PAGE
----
In the first few years, André bottled the wine in plain bottles. He gave a few to his friends and consumed the rest in his household. On the occasion of an important lunch, André decided to put some labels on the wine. He called it Dona Fátima, the name of his mother in law. When the bottles arrived at the table, Dona Fátima was delighted. “Why did you name the wine after me?” she asked André with curiosity. “Because of its acidity,” quipped André.

When Julia Harding and Jancis Robinson were working on their book, The World of Grapes, they contacted André to see if they could get a bottle of jampal wine. They liked it so much that they included it in their selection of the 50 best Portuguese wines.

Since then, it has become very hard to buy one of the 6,000 bottles of Dona Fátima produced every year.  If you see one in a wine store make sure you get it. If not, drive to the village of Cheleiros, to try one of the world’s most unique wines.

Click here for Manzwine’s web site.

 

The bells of Mafra

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The Mafra Convent, Rui Barreiros Duarte, ink on paper, December 2016.

In 1711, king Dom João V vowed that if he was blessed with a son, he would construct a convent in Mafra. When a son was born in 1714, Dom João V spared no expense to fulfil his promise. By one count, the building has 880 rooms and 4,500 doors and windows. The convent includes a magnificent palace for the royal family and a basilica made of the purest marble, with intricate altars lavishly decorated with gold leaf.

To top it all, the king commissioned a 200-ton carillon. According to legend, when the craftsmen quoted the price of the carillon, they remarked that the cost seemed too dear for a small country like Portugal. Offended, the king replied: “I didn’t realize the bells were so cheap! I would like two sets.”   And so, two sets were made. Nicholas Levach made 57 bells for the North tower in Liége.  Willem Witlockx made 49 bells for the South tower in Antwerp.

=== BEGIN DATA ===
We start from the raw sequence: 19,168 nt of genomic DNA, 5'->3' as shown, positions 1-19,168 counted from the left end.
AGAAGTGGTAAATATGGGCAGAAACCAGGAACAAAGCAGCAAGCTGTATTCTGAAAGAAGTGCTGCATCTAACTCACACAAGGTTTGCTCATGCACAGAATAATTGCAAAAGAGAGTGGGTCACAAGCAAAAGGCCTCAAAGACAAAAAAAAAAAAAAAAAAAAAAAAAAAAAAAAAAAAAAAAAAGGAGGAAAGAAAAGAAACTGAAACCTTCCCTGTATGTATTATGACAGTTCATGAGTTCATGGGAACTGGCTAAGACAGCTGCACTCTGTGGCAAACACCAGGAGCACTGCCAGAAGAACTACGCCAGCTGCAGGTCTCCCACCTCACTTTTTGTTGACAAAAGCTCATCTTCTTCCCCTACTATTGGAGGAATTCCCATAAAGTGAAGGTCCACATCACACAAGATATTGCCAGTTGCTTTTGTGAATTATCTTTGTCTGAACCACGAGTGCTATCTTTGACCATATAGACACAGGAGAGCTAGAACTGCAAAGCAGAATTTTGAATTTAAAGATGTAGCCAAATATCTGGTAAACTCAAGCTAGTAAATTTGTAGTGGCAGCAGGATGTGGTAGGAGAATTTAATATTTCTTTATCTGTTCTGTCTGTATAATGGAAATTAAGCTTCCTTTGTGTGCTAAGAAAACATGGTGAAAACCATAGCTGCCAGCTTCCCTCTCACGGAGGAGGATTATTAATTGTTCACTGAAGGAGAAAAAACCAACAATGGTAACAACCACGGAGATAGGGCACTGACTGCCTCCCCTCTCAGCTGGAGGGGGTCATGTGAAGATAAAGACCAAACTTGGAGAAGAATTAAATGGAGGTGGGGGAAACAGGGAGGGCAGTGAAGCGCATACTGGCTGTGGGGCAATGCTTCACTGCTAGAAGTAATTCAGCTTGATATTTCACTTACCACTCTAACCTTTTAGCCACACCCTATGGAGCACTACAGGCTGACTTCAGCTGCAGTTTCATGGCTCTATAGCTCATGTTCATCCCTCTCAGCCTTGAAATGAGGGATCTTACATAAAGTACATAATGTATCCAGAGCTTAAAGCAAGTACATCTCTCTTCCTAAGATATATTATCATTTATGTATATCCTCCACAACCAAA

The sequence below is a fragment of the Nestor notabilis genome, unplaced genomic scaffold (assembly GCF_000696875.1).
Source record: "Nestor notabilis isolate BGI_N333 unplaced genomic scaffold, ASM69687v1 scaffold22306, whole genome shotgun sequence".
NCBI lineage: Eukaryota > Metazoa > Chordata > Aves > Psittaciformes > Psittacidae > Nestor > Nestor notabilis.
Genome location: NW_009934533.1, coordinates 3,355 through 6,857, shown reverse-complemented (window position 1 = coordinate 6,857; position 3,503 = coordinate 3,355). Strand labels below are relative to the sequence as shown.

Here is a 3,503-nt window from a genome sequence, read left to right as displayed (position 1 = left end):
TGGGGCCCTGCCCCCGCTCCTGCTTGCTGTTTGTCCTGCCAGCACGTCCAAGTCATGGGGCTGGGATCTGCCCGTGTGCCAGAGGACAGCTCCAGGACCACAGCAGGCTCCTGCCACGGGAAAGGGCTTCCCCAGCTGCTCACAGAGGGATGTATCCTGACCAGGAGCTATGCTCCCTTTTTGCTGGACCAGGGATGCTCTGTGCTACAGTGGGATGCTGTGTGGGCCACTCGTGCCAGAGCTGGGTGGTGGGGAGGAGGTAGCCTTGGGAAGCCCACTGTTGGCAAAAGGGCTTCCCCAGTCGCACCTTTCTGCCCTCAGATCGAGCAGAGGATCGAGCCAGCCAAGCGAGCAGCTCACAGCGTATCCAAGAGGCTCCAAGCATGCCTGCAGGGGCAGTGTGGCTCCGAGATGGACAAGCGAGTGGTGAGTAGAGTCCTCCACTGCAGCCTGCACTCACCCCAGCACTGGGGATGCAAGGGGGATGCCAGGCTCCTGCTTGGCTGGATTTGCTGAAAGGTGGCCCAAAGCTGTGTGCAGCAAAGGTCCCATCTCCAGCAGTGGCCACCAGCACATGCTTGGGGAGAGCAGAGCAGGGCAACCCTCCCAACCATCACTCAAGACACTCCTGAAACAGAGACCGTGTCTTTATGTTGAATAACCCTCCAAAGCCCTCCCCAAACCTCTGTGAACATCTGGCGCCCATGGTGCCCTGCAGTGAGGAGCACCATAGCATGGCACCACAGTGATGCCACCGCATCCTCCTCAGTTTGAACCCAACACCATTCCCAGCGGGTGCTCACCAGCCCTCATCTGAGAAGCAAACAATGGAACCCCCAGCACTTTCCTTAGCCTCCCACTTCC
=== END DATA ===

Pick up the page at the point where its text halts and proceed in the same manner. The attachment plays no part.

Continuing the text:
The convent has many other bells: liturgical bells used in religious ceremonies, lecture bells that signaled the beginning and end of study periods, agony bells that rang when a monk was dying, refectory bells that reminded monks of their meal times, and the codfish bell that sounded in days when people should abstain from eating meat.

The carillon and some of the other bells were used to mark the passage of time with minuets and other compositions. In a world where musical sounds were rare, the bells of Mafra filled the village with harmony and grace.

The Mafra palace


Every morning King D. João V looked in the mirror and told his reflection: you’re magnificent!  There was only one cloud in his life: he did not have an heir to the throne. So, he promised that, if Queen D. Maria Ana got pregnant, he would build a magnificent monastery. That is, according to legend, how the Mafra Palace came to be built.

Financed with gold from Brazil, it features sumptuous accommodations for the king and queen, a magnificent Basilica with six pipe organs, and an enormous library.  This library has been preserved by a colony of bats that prey on the insects that would otherwise devour the book pages. It is well worth it to visit this 18th century palace built by a vain Portuguese king for an austere Austrian queen, guarded by Franciscan monks and their learned bats.